The Nativity of the Blessed Virgin Mary – September 8th

In both eastern and western Churches, Mary has always been held as pre-eminent among all the saints. The unique, extraordinary privilege of being the mother of the One who was both God and Man, makes her worthy of special honour. Thomas Aquinas believed she was due hyperdulia, or a veneration that exceeds that of other saints, but is at the same time infinitely below the adoration, or latria, due to God alone.

The gospels of Matthew and Luke give Mary most mention. Luke even tells the story of Jesus’ infancy from Mary’s point of view. Her Song, or Magnificat appears in Luke 1:46-55.

The virginal conception of Christ is clearly stated in the gospels. But after Jesus’ birth, Mary fades quietly into the background. During Jesus’ public life, she is mentioned only occasionally, as at the wedding at Cana. She reappears at the foot of the Cross (John’s Gospel), and is given into John’s care. In the early chapters of Acts, Mary is with the Apostles, and received the Holy Spirit along with them on Whitsunday. But her role was not the active one of teaching and preaching.

Mary’s significance grew with the centuries. By the fifth century she was called Theotokos, The Mother of God, and from the seventh century onwards, she was given four festivals: the Presentation in the Temple (2nd February), the Annunciation (25th March), the Assumption (15th August) and her Nativity (8th September).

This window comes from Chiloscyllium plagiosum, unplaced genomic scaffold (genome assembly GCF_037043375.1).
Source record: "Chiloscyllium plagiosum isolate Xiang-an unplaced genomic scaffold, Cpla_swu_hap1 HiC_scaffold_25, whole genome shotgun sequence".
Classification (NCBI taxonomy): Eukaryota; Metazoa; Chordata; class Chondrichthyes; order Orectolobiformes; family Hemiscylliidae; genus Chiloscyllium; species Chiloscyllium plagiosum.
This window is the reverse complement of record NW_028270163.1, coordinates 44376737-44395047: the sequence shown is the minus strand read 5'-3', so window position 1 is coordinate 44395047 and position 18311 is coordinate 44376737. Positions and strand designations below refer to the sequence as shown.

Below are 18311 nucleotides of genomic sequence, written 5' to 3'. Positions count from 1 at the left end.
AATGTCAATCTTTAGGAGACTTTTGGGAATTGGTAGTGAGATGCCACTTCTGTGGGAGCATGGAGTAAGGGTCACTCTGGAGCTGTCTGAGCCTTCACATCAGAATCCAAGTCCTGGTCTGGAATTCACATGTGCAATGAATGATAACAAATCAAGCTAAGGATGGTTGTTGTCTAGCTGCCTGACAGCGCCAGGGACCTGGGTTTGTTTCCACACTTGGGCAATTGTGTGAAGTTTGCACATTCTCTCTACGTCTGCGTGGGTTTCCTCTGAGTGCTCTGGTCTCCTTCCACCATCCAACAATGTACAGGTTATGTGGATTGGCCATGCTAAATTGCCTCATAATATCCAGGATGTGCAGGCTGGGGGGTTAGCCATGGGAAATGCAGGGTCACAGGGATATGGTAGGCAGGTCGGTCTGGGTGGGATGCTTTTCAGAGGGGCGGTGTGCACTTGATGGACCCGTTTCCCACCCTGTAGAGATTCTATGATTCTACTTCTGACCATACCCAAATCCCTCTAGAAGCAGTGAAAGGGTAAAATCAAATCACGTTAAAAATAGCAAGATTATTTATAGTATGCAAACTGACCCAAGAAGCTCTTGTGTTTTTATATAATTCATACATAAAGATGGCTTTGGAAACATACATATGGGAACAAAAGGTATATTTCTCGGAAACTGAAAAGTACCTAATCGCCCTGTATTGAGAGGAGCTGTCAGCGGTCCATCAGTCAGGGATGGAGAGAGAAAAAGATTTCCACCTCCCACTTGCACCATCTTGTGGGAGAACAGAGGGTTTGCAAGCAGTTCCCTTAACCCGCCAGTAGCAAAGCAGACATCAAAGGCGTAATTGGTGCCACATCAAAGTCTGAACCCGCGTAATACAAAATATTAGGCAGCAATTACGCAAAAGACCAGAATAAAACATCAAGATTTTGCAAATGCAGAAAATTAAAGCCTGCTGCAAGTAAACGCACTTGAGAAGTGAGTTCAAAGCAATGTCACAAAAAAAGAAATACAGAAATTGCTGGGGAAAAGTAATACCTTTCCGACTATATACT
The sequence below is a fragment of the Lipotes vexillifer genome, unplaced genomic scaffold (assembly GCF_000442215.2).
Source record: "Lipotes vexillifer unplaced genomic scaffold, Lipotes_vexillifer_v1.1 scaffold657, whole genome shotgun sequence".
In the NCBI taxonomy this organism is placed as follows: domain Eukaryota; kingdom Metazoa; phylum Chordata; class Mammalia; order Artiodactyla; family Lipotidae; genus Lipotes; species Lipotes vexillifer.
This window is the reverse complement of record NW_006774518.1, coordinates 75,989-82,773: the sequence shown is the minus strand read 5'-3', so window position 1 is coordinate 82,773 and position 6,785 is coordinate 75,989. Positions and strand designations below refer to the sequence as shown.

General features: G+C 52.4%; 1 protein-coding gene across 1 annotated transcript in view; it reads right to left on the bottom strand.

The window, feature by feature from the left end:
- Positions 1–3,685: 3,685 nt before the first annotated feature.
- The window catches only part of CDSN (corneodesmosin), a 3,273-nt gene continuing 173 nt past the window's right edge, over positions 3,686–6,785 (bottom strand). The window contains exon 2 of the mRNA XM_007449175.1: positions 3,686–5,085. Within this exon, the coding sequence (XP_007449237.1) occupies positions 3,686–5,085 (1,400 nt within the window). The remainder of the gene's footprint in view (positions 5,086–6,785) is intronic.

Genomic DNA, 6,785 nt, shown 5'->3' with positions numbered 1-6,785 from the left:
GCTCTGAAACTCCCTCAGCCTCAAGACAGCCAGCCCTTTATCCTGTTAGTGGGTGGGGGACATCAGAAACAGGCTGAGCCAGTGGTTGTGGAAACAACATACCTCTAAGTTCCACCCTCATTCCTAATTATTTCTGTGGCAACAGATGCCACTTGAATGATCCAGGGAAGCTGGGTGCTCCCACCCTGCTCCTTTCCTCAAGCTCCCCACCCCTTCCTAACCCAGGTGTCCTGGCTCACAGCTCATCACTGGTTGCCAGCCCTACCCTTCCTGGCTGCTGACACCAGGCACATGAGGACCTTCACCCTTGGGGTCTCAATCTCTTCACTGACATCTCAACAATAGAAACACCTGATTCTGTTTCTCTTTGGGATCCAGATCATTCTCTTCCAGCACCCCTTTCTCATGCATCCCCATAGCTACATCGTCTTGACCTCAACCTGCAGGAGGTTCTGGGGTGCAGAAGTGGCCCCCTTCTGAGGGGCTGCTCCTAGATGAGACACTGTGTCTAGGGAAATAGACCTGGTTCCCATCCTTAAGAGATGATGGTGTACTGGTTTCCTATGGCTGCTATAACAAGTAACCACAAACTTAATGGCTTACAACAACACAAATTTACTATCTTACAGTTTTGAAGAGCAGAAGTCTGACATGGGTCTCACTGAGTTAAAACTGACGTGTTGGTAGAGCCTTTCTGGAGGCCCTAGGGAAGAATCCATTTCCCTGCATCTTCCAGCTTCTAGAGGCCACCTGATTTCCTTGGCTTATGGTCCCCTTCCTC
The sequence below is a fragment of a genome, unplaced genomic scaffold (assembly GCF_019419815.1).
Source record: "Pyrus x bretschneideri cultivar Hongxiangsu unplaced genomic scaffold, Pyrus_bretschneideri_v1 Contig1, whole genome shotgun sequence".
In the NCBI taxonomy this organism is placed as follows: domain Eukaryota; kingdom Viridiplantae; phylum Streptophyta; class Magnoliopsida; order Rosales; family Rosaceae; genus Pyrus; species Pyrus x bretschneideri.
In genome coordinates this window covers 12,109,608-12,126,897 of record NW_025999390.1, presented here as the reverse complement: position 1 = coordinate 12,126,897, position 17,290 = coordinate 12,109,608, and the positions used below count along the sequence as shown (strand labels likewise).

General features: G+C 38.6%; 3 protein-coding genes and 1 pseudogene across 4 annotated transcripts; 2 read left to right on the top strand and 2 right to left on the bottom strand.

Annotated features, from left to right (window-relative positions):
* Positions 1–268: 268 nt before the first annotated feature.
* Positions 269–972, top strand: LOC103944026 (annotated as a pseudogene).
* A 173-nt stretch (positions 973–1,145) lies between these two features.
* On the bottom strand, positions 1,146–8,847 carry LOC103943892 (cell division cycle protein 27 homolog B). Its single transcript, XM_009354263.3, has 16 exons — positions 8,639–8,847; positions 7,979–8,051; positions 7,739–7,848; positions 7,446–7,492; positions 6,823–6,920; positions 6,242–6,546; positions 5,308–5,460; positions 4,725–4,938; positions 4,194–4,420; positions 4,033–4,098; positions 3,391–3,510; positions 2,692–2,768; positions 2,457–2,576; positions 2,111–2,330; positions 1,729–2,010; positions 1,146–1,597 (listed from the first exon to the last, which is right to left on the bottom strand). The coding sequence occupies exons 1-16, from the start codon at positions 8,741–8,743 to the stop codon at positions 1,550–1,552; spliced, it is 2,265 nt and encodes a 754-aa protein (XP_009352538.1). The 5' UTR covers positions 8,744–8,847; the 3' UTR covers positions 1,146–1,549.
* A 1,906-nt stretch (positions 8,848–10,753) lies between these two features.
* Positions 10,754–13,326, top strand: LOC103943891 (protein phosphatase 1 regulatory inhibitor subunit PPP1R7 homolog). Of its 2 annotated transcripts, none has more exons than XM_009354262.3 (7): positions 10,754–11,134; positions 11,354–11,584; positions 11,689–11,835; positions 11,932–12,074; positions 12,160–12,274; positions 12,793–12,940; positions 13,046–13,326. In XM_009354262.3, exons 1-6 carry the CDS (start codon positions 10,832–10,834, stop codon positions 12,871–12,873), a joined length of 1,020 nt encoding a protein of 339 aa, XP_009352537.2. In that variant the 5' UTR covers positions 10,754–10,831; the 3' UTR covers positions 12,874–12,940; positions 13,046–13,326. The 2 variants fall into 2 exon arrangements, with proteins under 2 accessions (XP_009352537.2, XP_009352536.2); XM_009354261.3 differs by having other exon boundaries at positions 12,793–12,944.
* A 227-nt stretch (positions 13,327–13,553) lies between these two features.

Marian devotion has played an enormous role in the church down the years. Mary has been the object of countless prayers, accredited with performing many miracles, and the subject of thousands of artistic endeavours. She has had hundreds of chapels or parish churches named after her. During the Reformation many images of Mary were destroyed. The Second Vatican Council 1962 made an extended statement on her, stressing her complete dependence on her Son, and regarding her as a model of the Church.

Principal Marian shrines of today include Lourdes (France), Fatima (Portugal), Walsingham (England), Loreto (Italy), Czesochowa (Poland) and Guadalupe (Mexico).

From The Parish Pump